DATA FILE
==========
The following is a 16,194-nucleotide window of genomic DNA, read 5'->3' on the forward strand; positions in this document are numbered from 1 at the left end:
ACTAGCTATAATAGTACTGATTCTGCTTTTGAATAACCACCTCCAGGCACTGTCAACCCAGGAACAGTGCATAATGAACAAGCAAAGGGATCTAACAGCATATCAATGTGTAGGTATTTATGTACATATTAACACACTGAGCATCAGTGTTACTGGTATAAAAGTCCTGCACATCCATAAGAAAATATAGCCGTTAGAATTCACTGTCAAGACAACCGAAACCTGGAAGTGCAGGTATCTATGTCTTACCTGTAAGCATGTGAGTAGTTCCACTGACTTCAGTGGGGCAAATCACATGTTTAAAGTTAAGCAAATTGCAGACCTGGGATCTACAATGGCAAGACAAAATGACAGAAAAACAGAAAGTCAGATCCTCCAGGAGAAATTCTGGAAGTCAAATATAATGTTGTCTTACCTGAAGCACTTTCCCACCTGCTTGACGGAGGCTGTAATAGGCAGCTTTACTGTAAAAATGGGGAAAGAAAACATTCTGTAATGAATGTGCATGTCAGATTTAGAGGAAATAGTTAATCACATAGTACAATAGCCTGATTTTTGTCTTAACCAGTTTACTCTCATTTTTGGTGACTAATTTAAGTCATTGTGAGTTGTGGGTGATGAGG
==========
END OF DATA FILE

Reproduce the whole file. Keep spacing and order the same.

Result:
The following is a 16,194-nucleotide window of genomic DNA, read 5'->3' on the forward strand; positions in this document are numbered from 1 at the left end:
ACTAGCTATAATAGTACTGATTCTGCTTTTGAATAACCACCTCCAGGCACTGTCAACCCAGGAACAGTGCATAATGAACAAGCAAAGGGATCTAACAGCATATCAATGTGTAGGTATTTATGTACATATTAACACACTGAGCATCAGTGTTACTGGTATAAAAGTCCTGCACATCCATAAGAAAATATAGCCGTTAGAATTCACTGTCAAGACAACCGAAACCTGGAAGTGCAGGTATCTATGTCTTACCTGTAAGCATGTGAGTAGTTCCACTGACTTCAGTGGGGCAAATCACATGTTTAAAGTTAAGCAAATTGCAGACCTGGGATCTACAATGGCAAGACAAAATGACAGAAAAACAGAAAGTCAGATCCTCCAGGAGAAATTCTGGAAGTCAAATATAATGTTGTCTTACCTGAAGCACTTTCCCACCTGCTTGACGGAGGCTGTAATAGGCAGCTTTACTGTAAAAATGGGGAAAGAAAACATTCTGTAATGAATGTGCATGTCAGATTTAGAGGAAATAGTTAATCACATAGTACAATAGCCTGATTTTTGTCTTAACCAGTTTACTCTCATTTTTGGTGACTAATTTAAGTCATTGTGAGTTGTGGGTGATGAGG